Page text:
Get the most out of your reading

Reading is an important part of your studies - this page provides tips and techniques to get the most out of your reading. As part of your studies you'll need to read course materials and assessments, and most likely set texts, recommended readings, library books, journals and Internet sources.

To succeed in your studies, you'll need to read effectively and efficiently: This means reading what is relevant, without wasting time, so that you understand and can use and remember what you have read. The tips, techniques and strategies on this page should help.

Active reading

Active reading can help you get the most out of your reading. This is how to do it:

Before reading

Break the reading task into manageable sections or chunks.

Skim read each chunk in turn. This is how: 

Start by thinking about the topic. 

  •  What do you know about it?
  • What do you expect to learn about it?
  • What do you want to learn about it?

Look at headings, bits in bold or italic print, graphics, and boxed text.

  • Do you see anything familiar?
  • Do you see anything new?

What is your overall impression of the text?

After reading

Think about what you have just read.

  • What are the main points?
  • Make a note of the main points, using your own words to explain what they mean.
  • Could you explain what you have learnt to another student or a family member? Try, and remember to say it out loud as this will help to clarify your thinking. (And if you don't have anyone to explain to, try an 'imaginary' friend, or explain it to your dog or cat.)
  • If you're not sure what all the words mean, find out - you can't take something in if you don't understand what it means.
  • Compile a glossary, e.g. keep a notebook with definitions of new words, jargon and technical terms you need to know.

The scan, skim, slurp and summarise strategy

Recommended for levels 2 - 3

This is a simple four-step process to help you with your reading.

1. Scan

  • Look quickly over the page or pages that you are going to read.
  • Notice the main headings (usually in large print), pictures and diagrams.
  • This should give you an idea of what the reading is about.

2. Skim

  • Skim read the text just as you would skim a stone over the surface of a lake or a dam.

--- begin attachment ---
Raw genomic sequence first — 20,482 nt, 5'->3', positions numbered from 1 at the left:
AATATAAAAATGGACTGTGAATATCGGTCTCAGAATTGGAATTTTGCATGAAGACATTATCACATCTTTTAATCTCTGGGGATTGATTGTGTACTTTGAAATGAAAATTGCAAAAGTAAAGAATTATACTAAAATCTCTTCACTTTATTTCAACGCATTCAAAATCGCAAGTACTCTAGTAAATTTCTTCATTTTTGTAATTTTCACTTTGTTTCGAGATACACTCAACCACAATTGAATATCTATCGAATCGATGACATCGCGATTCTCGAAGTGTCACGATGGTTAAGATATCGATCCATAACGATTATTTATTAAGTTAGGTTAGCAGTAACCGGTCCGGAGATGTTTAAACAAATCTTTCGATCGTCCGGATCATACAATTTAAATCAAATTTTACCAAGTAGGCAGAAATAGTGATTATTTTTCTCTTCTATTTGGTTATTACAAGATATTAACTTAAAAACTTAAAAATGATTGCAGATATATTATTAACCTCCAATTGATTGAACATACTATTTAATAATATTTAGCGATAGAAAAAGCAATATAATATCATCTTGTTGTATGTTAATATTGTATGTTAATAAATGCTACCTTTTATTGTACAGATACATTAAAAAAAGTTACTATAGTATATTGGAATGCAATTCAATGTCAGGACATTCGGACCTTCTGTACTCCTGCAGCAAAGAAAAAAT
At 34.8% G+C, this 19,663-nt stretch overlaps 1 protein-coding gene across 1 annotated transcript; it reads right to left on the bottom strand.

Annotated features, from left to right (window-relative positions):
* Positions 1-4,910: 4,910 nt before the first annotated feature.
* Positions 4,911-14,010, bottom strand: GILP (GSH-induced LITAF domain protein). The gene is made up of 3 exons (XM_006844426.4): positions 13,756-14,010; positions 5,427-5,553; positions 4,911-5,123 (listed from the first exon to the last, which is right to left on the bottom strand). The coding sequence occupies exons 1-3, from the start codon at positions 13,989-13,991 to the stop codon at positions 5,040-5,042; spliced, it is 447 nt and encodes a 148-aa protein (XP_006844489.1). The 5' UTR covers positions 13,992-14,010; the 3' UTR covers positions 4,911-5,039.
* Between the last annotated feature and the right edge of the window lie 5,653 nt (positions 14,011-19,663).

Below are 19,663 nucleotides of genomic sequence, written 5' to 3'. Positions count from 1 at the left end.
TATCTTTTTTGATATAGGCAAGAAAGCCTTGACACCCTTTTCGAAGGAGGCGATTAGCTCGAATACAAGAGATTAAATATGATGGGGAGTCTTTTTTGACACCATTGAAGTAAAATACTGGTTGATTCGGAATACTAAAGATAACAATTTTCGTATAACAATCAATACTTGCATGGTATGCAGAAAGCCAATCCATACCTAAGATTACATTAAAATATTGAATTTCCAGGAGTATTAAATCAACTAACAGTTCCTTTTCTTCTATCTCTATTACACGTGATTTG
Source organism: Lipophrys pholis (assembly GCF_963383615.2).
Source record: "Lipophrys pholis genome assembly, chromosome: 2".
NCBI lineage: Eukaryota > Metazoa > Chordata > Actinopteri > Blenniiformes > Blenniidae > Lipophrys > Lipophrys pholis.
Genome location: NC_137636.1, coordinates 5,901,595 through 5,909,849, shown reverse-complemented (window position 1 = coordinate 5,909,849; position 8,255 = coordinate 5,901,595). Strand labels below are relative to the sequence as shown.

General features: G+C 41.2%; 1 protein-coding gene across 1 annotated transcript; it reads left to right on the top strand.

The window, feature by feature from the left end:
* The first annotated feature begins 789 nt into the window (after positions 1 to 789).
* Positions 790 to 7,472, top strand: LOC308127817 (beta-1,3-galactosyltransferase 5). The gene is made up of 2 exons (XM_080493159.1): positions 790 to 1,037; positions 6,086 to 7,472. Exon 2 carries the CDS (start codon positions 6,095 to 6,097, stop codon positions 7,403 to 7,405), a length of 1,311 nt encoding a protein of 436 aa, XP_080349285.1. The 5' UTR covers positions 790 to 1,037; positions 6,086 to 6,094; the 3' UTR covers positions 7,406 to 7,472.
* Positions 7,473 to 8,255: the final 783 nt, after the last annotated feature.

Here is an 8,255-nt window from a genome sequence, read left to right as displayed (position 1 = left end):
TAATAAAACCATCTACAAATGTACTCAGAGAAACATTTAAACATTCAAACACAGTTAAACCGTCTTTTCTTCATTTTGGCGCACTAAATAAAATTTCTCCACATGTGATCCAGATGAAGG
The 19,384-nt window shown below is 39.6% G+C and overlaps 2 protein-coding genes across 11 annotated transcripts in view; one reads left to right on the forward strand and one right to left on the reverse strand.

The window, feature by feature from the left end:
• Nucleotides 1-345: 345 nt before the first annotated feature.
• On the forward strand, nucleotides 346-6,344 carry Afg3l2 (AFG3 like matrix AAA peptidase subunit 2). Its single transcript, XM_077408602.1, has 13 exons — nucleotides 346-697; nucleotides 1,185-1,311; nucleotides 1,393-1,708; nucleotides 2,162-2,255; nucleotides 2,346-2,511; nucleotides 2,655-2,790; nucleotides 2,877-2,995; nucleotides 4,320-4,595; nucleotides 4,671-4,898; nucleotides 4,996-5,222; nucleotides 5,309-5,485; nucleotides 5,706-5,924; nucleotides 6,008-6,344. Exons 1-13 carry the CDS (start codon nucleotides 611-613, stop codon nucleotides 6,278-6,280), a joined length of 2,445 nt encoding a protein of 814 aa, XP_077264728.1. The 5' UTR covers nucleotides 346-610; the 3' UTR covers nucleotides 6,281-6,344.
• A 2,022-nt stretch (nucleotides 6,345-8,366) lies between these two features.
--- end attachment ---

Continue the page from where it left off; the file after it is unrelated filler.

• Dip into the text (like a stone touching the surface of the water) by looking for sub-headings, important word and key ideas – the bits that stand out.
  • Pay attention to words in bold or italics, or to parts of the text inside boxes.

3. Slurp

  • Go back to the key ideas you found when skimming the text and ‘slurp’ (or ‘drink’) the information up off the page with short bursts of concentrated reading.
  • Ask yourself questions as you read as this will help you understand and remember the information. This is what you should ask:
    - What is this about?
    - What do I already know about this topic?
    - How can I use this information for my studies / in my own life?

4. Summarise

  • After each slurp (5 to 10 minute burst of reading), stop and think about what you have read.
  • Give yourself a chance to let the information sink in.
  • Summarise the information, i.e. put the information and ideas that you have just read about into your own words.

(Based on Gawith, G. (1995). Learning Alive: A guide to learning for secondary students, tertiary students and all teachers. Auckland: Longman Paul.)

The preview, view and review strategy

Recommended for levels 4 and above

First divide the material into meaningful ‘chunks’, i.e. sections that will take you about 30 – 45 minutes to read.


Make sure you know what you have to read and why.

  • Think about the topic: What do you already know about it and what do you hope to learn from your reading?
  • Make sure you’re clear about your purpose, i.e. why you are reading.